“It is amazing how many serological assays are coming out of the woodwork,” she says. “As well as making sure that they don’t mistakenly test positive for other diseases, we’re also ensuring that they do actually recognise Covid-19. One of the challenges and delays has been just getting the kits in because of the transportation bans. There are not a lot of flights happening. We’re currently looking at one assay from the US, two from Europe and two from China. There’s a need for this, so once we identify one we think is suitable, we’ll begin offering the testing.”
Theel is particularly concerned about the emergence of serological tests, which are being falsely marketed by some unscrupulous companies. Last month virologists in Wuhan claimed they had developed a serological test which could diagnose Covid-19 in 15 minutes. Theel says such claims are misleading, because it takes between 8 and 11 days after infection for individuals to develop antibodies to the virus.
“More and more serological assays are coming out from manufacturers saying these can be used at the point of care,” she says. “But with that time delay, you don’t want to use these assays to diagnose acutely ill patients who are just starting to show symptoms. […]. This is more of a retrospective method. We need to make sure that the intended use is clearly stated to clinicians.”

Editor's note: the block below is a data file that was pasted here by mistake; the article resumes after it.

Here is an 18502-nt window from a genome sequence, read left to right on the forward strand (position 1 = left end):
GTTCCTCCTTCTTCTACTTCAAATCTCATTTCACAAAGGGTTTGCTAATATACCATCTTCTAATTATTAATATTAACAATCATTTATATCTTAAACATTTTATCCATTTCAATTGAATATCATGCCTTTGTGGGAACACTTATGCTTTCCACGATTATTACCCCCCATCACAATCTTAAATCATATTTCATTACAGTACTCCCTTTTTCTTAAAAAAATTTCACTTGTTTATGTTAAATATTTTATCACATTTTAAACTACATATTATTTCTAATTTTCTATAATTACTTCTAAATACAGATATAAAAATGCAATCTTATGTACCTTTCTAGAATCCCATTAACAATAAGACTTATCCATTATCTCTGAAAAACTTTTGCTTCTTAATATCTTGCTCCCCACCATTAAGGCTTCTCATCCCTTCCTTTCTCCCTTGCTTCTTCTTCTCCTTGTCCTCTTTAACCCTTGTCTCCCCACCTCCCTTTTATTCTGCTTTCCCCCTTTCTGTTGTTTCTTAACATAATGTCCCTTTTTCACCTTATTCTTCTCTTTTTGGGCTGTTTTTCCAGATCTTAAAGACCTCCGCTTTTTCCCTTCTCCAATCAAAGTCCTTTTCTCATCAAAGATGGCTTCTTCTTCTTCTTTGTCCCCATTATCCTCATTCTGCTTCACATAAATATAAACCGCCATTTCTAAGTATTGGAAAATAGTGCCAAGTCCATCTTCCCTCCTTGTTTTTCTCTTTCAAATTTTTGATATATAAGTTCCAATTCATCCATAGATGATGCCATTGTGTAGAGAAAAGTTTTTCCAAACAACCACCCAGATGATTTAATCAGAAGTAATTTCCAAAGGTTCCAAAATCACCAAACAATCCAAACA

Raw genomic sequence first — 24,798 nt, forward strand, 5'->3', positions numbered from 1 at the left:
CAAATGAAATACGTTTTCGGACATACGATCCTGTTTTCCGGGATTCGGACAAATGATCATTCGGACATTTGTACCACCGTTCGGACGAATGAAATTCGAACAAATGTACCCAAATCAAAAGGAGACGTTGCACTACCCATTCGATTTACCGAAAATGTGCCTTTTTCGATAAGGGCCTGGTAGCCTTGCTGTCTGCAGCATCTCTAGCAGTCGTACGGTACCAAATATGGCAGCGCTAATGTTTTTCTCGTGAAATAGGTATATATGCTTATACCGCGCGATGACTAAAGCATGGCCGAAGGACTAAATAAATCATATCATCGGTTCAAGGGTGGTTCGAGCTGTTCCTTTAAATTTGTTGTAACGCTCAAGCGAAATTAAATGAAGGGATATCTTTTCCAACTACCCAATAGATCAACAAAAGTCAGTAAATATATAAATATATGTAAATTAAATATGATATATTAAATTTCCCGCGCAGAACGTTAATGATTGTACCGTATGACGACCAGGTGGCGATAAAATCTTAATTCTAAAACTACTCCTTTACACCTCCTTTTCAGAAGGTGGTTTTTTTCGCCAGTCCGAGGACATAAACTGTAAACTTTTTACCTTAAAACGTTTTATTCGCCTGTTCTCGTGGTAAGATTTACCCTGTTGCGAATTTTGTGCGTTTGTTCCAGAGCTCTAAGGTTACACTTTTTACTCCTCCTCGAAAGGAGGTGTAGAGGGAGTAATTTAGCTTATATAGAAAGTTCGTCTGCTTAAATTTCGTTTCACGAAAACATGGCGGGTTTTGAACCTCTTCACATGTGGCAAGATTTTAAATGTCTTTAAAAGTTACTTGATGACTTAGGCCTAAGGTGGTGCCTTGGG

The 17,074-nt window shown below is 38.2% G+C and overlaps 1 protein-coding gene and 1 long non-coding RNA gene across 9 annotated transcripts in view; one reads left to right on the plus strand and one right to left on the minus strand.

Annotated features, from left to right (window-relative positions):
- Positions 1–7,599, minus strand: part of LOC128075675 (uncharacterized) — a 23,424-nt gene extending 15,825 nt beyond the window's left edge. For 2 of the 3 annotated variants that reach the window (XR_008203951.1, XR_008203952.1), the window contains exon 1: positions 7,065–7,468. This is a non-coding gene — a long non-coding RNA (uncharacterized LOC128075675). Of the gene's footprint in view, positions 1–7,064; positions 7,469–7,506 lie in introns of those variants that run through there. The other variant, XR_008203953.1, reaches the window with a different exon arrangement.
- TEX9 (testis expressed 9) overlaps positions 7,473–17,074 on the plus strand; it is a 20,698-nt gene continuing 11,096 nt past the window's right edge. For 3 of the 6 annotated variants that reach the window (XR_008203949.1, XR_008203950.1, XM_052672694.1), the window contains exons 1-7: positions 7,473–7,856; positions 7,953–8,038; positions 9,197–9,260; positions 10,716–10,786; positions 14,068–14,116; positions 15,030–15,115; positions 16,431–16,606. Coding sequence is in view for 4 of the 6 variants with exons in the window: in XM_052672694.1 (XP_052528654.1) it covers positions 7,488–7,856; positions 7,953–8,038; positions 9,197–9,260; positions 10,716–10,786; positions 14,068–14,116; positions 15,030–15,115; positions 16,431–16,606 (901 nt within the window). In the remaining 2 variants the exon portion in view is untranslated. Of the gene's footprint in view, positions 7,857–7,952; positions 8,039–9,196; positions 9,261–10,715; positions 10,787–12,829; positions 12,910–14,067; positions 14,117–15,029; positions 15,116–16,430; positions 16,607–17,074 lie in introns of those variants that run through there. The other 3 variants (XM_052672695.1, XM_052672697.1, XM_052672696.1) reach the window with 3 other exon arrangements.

But once suitably accurate serological tests have been identified, scientists in the US and UK believe that one of the first steps should be to use them to screen individuals currently performing vital roles within society, such as healthcare workers, to check their levels of immunity.”Those people could then safely perform essential functions within the community without fearing re-infection,” says Marc Lipsitch, professor of epidemiology at Harvard School of Public Health. “That’s the first and maybe the most important thing.”